# Mathematical proof that the covariance between two portfolios is $w_A^\top\Sigma w_B$

How to prove in a line-by-line derivation that the covariance between two mean-variance efficient portfolios is equal to

$$w_A^\top\Sigma w_B$$

where $$w_i$$ is a unique portfolio weight vector, and $$\Sigma$$ is the covariance matrix of asset returns.

Is there a source that goes over this in detail for portfolios in general, not just the minimum-variance and max Sharpe portfolios?

• What have you tried yourself so far? You can easily show this by either starting from the definition of covariance for two portfolios whose return is defined as$\sum_i w_ir_i$ or you start from your equation and simply write it out. Nov 16, 2020 at 7:06
• Is the "covariance for two portfolios" the same thing as "the covariance matrix of asset returns"? Nov 16, 2020 at 14:36
• Hint: How would you compute the return covariance of portfolios $A,b$, i.e. $Cov(r_A,r_B)$? The covariance matrix belongs to the asset returns. A portfolio's variance is then driven by its weights in the single assets. Nov 16, 2020 at 15:00
• I have the feeling we are in different languages. A good course of action could be for you to present what you have done or tried so far. Nov 16, 2020 at 16:08
• @develarist: If you take steveo america's nice answer and replace $w$ with $v$ ( IMHO, it's clearer if steveo america used variance below instead of covariance ), you get the variance of a portfolio with weights $v$.. The only difference between the two cases you referred to is the first one uses the same return vector when calculating the covariance matrix and the second one uses two different return vectors. In the end, you get a scalar in both cases. Rudd and Clasing might be a good reference for this but it's been too long to be sure. I bet steveoamerica could give us a good one ? Nov 19, 2020 at 11:16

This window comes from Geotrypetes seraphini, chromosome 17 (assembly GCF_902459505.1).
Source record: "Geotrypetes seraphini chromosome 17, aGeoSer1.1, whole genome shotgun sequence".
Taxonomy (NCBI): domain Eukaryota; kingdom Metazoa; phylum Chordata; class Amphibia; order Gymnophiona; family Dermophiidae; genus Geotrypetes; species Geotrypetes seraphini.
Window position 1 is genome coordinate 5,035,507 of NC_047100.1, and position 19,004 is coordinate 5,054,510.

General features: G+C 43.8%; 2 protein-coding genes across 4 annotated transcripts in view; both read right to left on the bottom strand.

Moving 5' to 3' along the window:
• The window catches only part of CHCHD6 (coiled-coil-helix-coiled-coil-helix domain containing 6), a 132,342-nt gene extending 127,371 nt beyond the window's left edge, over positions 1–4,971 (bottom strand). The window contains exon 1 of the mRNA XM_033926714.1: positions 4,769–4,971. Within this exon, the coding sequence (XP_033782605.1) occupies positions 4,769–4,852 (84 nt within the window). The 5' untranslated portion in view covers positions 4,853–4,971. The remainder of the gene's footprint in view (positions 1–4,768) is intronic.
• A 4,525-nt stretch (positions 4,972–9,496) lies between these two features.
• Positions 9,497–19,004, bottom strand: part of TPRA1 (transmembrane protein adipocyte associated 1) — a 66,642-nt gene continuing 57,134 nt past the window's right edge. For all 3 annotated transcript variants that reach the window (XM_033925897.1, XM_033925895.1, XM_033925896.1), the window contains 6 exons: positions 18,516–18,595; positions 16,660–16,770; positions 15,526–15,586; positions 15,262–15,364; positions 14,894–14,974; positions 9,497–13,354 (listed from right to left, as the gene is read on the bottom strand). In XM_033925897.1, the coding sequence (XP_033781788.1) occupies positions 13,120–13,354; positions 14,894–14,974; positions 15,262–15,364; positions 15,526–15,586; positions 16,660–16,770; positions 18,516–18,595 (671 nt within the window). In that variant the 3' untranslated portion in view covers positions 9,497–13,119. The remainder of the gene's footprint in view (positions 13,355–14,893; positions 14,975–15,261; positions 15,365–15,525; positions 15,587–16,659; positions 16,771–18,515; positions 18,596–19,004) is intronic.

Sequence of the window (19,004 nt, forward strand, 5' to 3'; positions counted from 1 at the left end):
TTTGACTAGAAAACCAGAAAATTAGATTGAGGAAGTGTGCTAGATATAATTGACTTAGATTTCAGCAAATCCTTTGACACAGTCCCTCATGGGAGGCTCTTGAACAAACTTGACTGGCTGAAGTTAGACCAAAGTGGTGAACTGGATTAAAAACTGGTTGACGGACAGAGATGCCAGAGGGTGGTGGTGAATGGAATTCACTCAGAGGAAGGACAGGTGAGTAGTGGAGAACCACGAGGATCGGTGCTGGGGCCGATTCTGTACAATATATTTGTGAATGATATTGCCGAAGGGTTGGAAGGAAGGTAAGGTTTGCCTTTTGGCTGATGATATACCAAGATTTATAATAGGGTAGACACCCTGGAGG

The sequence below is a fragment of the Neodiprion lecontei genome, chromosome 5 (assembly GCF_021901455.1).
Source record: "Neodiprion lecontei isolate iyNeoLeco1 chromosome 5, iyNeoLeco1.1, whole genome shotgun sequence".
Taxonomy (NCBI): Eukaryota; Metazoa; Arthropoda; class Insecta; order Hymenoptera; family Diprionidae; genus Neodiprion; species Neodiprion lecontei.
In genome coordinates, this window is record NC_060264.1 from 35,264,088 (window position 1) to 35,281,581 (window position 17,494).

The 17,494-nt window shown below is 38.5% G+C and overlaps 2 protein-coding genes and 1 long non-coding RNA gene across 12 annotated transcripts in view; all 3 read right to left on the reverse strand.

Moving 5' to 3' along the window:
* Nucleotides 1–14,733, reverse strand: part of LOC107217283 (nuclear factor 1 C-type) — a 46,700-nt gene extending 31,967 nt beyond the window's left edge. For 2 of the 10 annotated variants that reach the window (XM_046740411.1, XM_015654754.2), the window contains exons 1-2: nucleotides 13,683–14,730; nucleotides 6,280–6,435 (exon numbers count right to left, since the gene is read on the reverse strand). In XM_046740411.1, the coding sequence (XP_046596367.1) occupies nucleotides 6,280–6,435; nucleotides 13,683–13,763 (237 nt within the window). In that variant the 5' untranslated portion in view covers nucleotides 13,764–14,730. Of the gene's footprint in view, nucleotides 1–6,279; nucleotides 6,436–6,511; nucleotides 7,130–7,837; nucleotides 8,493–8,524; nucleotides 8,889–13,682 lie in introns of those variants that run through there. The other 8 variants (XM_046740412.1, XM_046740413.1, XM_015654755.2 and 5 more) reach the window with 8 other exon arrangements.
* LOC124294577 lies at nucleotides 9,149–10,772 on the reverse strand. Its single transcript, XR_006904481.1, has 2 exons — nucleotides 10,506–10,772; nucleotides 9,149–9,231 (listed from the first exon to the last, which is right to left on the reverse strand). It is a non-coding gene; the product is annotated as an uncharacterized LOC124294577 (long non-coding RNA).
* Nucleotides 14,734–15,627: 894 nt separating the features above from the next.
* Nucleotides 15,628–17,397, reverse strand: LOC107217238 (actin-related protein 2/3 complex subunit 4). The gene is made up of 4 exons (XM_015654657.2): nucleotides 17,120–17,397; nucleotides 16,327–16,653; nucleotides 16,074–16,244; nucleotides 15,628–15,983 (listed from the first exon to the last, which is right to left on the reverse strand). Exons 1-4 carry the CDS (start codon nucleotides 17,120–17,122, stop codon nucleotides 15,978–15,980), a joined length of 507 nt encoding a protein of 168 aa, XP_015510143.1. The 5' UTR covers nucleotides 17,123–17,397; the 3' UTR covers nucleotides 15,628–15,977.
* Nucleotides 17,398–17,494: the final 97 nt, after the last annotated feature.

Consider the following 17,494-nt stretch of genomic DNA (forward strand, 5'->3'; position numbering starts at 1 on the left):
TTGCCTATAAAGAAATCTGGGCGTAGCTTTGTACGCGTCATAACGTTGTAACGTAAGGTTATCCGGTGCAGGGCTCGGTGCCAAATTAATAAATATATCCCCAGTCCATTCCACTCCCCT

When $$x_i$$ is the return of the $$i$$th asset, the returns of portfolio $$\vec{w}$$ are $$\sum_i w_i x_i$$. The covariance of the returns of two portfolios, $$\vec{w}$$ and $$\vec{v}$$ are then $$\sum_i \sum_j w_i v_j \operatorname{cov}\left(x_i, x_j\right).$$ Now note that $$\Sigma_{i,j} = \operatorname{cov}\left(x_i,x_j\right)$$. The rest is confirming that this expression is the bilinear form $$\vec{v}^{\top}\Sigma \vec{w}$$.